The biggest education questions in the region this week are for Cincinnati Public Schools: What will happen inside $1 billion worth of new schools being builtin the city? And, what happens to reforms promised to the public before Cincinnatians approved the tax hike to build?
The questions come on the heels of last week's annual Ohio Report Card, which gave Cincinnati Public Schools its lowest academic rating. CPS passed four of 22 indicators which include test scores, graduation rates and attendance. This comes after two years of CPS inching up in scores and renewed hope among the public that the district was turning the corner on achievement. It comes as superintendent Alton Frailey finishes his first year.
So what now?
When Frailey was hired from Texas, his top job was to help pass the bond levy to rebuild city schools and keep the reforms moving. He was to evaluate what's working or not and plot the next course for the 41,000-student district.
Last week, Frailey said he wants to institute a common curriculum among all CPS schools, based on what the state standards and tests say every child should learn. The district will perform quarterly testing so teachers know what students must learn before they take state tests.
Sounds sensible, but does it derail the new decentralized autonomy schools have over their programs and budgets? What about other promised changes such as restructured high schools and pay-for-performance for teachers? Does it mean failing schools no longer will be redesigned or closed?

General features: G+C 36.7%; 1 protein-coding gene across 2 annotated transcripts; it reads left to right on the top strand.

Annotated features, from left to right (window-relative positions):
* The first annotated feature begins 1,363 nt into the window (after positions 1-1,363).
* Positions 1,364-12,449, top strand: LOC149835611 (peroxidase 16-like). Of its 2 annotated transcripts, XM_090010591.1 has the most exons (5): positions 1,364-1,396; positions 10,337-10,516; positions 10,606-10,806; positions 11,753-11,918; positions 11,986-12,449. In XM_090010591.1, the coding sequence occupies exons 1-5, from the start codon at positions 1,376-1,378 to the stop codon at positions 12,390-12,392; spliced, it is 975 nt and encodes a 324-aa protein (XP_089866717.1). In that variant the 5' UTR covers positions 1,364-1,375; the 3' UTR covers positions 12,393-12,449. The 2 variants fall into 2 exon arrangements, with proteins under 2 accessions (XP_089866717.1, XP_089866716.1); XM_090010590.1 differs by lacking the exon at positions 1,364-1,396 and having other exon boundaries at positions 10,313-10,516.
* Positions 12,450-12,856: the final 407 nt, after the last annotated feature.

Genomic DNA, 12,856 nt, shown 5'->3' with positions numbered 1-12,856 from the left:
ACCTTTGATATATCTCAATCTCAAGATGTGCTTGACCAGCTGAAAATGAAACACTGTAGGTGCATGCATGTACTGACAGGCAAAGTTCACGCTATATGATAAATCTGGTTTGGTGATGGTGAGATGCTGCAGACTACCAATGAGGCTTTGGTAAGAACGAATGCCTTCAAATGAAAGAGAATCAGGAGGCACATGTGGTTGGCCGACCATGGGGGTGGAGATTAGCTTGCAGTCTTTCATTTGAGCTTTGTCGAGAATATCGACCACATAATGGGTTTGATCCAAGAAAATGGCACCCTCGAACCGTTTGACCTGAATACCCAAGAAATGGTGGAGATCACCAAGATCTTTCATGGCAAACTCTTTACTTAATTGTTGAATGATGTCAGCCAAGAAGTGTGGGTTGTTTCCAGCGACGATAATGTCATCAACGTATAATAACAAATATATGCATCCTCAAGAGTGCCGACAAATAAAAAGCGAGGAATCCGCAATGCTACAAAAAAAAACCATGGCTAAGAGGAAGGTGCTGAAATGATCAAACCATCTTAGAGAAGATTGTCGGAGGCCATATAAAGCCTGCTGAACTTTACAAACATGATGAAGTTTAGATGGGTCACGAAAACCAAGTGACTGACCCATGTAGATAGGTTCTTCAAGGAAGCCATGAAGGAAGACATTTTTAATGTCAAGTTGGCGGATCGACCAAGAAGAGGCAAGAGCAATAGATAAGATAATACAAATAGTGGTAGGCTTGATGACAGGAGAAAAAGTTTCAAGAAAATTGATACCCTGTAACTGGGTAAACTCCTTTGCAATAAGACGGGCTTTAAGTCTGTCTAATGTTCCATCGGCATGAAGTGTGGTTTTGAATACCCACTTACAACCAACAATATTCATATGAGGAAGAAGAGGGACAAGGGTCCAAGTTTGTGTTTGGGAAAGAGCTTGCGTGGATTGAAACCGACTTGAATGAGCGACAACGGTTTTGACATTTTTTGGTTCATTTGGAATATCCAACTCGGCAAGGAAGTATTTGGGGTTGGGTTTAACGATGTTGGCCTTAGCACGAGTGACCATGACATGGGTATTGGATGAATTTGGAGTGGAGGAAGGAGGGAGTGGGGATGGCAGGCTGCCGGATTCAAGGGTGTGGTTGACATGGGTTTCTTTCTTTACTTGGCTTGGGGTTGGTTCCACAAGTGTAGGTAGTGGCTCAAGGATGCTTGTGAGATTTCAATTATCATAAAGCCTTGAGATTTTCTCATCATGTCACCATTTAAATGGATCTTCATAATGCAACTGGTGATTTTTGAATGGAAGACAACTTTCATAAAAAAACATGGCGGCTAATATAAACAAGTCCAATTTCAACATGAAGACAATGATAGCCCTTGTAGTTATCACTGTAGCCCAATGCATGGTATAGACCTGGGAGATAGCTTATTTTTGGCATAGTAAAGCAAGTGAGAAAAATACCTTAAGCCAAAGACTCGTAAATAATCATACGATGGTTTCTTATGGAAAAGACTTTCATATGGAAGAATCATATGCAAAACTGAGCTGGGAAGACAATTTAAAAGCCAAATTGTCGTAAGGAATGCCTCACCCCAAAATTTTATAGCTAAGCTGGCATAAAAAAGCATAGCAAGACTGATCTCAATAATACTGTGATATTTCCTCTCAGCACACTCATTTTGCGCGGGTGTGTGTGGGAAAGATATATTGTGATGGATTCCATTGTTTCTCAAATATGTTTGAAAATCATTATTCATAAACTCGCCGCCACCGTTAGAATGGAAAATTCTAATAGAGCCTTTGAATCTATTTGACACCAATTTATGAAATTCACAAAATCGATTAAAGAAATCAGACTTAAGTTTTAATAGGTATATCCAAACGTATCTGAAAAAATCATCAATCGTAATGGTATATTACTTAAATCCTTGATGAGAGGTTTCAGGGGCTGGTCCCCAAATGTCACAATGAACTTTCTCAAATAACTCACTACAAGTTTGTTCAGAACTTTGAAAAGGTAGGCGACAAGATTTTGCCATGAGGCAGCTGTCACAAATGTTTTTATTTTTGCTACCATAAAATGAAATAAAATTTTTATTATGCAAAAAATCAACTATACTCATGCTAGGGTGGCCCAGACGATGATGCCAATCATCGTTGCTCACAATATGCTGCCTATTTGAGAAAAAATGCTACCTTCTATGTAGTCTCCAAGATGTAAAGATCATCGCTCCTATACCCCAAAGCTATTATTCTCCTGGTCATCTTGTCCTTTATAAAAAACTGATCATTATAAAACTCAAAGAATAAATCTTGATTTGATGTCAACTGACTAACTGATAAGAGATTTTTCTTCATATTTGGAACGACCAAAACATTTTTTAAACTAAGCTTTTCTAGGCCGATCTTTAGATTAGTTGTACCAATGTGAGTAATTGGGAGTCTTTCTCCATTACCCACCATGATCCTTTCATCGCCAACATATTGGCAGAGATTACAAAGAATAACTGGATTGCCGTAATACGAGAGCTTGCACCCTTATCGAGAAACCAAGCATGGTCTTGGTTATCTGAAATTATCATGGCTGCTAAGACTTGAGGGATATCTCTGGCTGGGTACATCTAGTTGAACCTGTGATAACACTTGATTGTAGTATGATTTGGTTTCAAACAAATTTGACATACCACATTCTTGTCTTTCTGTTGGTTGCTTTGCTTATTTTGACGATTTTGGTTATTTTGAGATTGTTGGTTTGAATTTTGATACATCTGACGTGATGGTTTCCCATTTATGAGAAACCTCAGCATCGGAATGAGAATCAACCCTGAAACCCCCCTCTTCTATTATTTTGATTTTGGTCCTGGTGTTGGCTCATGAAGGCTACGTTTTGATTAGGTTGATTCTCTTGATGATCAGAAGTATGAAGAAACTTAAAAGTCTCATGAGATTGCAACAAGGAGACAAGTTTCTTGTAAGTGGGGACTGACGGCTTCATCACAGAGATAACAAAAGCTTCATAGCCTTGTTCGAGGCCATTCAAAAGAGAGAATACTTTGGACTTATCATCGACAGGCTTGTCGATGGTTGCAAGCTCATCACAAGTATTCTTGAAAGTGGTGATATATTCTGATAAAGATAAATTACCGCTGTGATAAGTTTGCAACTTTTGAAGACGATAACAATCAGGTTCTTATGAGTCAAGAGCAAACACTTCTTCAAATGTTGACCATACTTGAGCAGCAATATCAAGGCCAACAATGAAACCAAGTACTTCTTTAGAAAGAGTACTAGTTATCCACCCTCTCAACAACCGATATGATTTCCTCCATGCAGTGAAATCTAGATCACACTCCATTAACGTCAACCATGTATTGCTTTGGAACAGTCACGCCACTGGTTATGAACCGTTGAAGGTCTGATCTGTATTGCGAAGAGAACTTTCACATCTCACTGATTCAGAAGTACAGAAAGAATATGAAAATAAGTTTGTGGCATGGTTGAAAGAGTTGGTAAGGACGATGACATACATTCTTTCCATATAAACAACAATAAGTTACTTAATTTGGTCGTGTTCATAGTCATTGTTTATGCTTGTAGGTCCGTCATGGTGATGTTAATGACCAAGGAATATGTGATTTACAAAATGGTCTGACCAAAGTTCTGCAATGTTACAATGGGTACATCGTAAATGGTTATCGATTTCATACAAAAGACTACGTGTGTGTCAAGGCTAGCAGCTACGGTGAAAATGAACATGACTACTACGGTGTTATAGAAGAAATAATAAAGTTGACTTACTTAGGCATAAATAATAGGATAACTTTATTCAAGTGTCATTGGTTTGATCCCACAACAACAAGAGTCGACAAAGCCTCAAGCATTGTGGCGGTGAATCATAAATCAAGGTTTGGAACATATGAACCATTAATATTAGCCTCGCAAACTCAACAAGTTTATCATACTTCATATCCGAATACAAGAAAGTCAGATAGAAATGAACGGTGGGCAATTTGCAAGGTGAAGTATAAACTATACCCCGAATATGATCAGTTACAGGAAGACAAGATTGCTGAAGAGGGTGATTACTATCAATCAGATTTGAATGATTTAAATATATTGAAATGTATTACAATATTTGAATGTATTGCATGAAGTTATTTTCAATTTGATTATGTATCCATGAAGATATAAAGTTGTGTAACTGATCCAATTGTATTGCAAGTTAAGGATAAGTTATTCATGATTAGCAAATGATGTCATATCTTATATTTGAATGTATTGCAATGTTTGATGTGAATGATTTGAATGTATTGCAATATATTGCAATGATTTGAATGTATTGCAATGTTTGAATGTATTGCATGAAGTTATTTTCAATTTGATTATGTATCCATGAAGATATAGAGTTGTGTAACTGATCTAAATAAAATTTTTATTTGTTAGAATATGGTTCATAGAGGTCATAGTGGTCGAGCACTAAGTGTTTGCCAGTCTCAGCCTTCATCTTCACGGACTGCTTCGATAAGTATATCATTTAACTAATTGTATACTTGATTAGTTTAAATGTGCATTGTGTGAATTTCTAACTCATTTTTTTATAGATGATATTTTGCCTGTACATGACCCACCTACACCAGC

We do realize the incredible timing and impact the new federal No Child Left Behind law is starting to have on all public schools. For the first time ever, it demands publicly reported test results and progress for all children in reading and math, not just the best and brightest. Schools and the public are only beginning to get a grip on how revolutionary the changes may be.
CPS, the region's largest district, is a fractured system with many moving parts, good and bad. The leadership challenge is to blend the best reforms with the new demands.
The report card was a sobering, discouraging wallop for the city. The superintendent and board members must explain - in specific, no-nonsense terms - what happens next and why. It's critical in repairing the shaken public trust.
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